Common way to emulate fixed or variable width integers numbers, that are wider, than types natively supported by programming language, is to represent them as fixed or variable length sequences of shorter, natively supported integer numbers. So bit image of wide integer is the concatenation of bit images of shorter integers.
In Solidity, wide integers may be represented as fixed or dynamic arrays whose elements are either bytes or
For fractions situation is a bit more complicated, as as there are different flavors of them, each having its own advantages and drawback.
The most basic are simple fractions: just one integer, called “numerator”, divided by another integer, called “denominator”. In Solidity simple fraction could be represented as a pair of two integers, or as a single integer, whose bit image is the concatenation of bit images of numerator and denominator. In the latter case, numerator and denominator has to be of the same width.
Another popular format for fractions is fixed-point numbers. Fixed-point number is basically a simple fraction whose denominator is a predefined constant, usually power of 2 or 10. The former case is known as “binary” fixed-point, while the latter is known as “decimal” fixed-point. As long as denominator is predefined, there is no need to specify is explicitly, so only the numerator need to be specified. In Solidity fixed-point numbers are usually represented as a single integer numerator, while commonly used denominators are 10¹⁸, 10²⁷, 2⁶⁴, and 2¹²⁸.
Yet another well-known format for fraction numbers is floating-point. Basically, floating point number could be described as following: m×B^e, where m (mantissa) and e (exponent) are integers, while B (base) is a predefined integer constant, usually 2 or 10. The former case is known as “binary” floating-point, and the latter case is known as “decimal” floating-point.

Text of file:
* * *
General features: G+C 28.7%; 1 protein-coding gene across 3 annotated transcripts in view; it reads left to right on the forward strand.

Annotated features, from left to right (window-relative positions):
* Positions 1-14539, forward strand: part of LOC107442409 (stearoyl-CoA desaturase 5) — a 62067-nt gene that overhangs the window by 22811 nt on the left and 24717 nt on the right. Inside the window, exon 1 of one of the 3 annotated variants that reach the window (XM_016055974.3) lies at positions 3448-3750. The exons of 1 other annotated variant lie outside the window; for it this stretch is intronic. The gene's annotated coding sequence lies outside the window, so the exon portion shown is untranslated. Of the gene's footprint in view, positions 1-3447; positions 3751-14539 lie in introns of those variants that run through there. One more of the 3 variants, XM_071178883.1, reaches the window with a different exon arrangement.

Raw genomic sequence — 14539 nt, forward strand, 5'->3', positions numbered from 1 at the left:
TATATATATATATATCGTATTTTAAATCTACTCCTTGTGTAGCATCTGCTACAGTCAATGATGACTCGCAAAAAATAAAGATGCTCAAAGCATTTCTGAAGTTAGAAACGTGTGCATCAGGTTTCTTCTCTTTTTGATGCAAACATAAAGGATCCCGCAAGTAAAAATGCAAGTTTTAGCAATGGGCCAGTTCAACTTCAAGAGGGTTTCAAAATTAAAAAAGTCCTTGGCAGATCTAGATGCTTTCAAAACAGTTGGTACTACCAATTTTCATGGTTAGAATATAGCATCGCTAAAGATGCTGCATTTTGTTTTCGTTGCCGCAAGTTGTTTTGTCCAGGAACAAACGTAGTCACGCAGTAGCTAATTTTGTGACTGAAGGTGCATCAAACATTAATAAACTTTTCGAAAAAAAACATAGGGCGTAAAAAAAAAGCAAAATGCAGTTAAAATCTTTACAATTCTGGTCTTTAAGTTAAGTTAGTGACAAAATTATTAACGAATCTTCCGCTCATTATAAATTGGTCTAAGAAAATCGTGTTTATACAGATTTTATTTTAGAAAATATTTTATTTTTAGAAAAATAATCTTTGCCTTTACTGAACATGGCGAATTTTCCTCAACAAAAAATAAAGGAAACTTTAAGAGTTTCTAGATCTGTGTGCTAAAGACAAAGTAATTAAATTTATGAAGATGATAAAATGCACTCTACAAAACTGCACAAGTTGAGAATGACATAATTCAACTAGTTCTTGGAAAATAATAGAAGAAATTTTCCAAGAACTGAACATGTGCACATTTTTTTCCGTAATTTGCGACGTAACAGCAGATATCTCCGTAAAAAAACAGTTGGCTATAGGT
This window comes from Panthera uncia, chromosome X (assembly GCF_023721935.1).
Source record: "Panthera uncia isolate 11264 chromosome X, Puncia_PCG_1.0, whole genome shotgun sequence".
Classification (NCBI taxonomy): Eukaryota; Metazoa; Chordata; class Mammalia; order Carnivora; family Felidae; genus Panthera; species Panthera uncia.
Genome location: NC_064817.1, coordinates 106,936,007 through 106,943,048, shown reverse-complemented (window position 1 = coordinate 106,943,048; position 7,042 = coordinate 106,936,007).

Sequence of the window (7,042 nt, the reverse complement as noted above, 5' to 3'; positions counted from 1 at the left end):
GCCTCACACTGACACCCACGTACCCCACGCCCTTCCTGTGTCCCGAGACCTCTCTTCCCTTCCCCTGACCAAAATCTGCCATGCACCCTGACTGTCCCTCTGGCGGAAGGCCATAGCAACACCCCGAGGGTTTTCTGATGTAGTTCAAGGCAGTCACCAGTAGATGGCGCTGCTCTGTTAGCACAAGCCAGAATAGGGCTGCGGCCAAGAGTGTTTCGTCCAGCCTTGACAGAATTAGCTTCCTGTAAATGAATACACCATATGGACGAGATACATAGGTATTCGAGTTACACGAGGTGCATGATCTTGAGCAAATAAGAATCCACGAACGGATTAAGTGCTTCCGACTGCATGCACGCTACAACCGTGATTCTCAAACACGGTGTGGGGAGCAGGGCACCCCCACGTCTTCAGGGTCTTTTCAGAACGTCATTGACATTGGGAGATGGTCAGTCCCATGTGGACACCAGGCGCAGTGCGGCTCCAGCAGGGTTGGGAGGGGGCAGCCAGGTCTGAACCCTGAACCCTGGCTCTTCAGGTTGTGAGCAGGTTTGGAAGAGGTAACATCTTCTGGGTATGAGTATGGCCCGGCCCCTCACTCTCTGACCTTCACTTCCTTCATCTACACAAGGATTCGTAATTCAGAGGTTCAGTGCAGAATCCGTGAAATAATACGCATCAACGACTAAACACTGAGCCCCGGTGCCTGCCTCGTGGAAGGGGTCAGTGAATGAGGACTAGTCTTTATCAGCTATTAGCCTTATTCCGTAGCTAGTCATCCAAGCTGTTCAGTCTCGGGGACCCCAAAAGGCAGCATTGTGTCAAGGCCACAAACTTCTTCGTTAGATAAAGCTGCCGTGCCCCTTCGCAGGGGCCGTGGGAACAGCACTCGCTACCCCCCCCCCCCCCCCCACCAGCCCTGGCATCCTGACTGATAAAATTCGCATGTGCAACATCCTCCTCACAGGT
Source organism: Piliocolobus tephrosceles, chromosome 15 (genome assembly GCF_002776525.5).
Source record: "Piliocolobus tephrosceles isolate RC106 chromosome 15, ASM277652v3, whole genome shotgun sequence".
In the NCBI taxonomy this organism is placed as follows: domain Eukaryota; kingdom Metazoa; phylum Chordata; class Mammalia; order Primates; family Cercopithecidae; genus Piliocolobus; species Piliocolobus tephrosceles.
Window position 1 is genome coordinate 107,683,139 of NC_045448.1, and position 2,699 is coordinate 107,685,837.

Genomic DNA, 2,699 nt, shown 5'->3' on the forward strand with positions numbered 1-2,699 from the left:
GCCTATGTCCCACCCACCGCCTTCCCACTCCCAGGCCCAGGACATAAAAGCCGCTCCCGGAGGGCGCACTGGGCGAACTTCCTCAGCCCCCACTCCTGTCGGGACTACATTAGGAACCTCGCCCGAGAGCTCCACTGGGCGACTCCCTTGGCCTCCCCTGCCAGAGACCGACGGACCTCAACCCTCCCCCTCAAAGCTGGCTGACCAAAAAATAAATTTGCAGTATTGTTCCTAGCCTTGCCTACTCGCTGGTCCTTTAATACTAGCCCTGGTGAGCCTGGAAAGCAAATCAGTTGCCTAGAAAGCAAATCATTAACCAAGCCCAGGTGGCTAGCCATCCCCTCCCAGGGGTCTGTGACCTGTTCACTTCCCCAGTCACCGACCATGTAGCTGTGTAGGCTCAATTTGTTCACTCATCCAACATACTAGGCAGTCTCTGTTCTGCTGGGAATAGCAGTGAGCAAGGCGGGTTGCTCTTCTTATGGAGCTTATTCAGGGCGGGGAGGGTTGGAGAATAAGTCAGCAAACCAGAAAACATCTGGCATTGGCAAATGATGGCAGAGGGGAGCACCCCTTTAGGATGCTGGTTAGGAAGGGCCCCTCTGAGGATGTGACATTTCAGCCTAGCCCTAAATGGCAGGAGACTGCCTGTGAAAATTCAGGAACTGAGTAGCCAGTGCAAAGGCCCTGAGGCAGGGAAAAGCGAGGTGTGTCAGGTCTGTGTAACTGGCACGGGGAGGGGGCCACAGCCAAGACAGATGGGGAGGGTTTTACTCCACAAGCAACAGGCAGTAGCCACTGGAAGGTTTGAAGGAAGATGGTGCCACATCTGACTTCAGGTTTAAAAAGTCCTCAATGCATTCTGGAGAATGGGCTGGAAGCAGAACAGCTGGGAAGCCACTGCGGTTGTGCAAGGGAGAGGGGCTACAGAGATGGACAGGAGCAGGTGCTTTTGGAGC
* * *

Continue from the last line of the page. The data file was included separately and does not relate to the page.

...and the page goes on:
IEEE-754 standardizes several common floating-point formats, including five binary formats known as “half”, “single”, “double”, “quadruple”, and “octuple” precision. Each of these formats packs both, mantissa and exponent, into single sequence of 16, 32, 64, 128, or 256 bits respectively. In Solidity, these standard formats could be represented by binary types
bytes32. Alternatively, mantissa and exponent could be represented separately as a pair of integers.
And the file question for this section:
Do We Have to Implement All This by Ourselves?
Spoiler: not necessary.
The good news is that there are Solidity libraries for various number formats, such as: fixidity (decimal fixed-point with arbitrary number of decimals), DSMath (decimal fixed-point with 18 or 27 decimals), BANKEX Library (IEEE-754 octuple precision floating-point), ABDK Libraries (binary fixed-point and quadruple precision floating-point) etc.
The bad news is that different libraries use different formats, so it is really hard to combine them. The roots of this problem will be discussed in the next section.
Numeric Literals in Solidity
In the previous section we discussed how numbers are represented at run time. Here we will look at how they are represented at the development time, i.e. in the code itself.
Compared to mainstream languages, Solidity has quite a rich syntax for numeric literals. First of all, good old decimal integers are supported, such as
42. As in other C-like languages, there are hexadecimal integer literals, like
0xDeedBeef. So far so good.
In Solidity, literals may have unit suffix, such as
6 ether, or
3 days. A unit, is basically a factor, the literal is multiplied by. Here
ether is 10¹⁸ and
days is 86,400 (24 hours × 60 minutes × 60 seconds).
Apart from this, Solidity supports scientific notation for integer literals, such as
2.99792458e8. This is quite unusual, as mainstream languages support scientific notation for fractional literals only.
But probably the most unique feature of the whole Solidity language, is its support for rational literal expressions. Virtually every mature compiler is able to evaluate constant expressions at compile time, so
x = 2 + 2 does not generate
add opcode, but is rather equivalent to
x = 4. Solidity is able to do this as well, but actually, it goes far beyond that.
In mainstream languages, compile-time evaluation of constant expression is just an optimization, so constant expression is evaluated at compile time exactly the same way as it would be evaluated at run time. This makes it possible to replace any part of such expression with named constant or variable holding the same value, and get exactly the same result. However, for Solidity this is not the case.
At run time, division in Solidity rounds result towards zero, and other arithmetic operations wraps on overflow, while at compile time, expressions are evaluated using simple fractions with arbitrary large numerator and denominator. So, at run time, expression
((7 / 11 + 3 / 13) * 22 + 1) * 39 would be evaluated to 39, while at compile time the very same expression is evaluated to 705. The difference is because at run time,
7 / 11 and
3 / 13 are rounded to zero, but at compile time, the whole expression is evaluated in simple fractions without any rounding at all.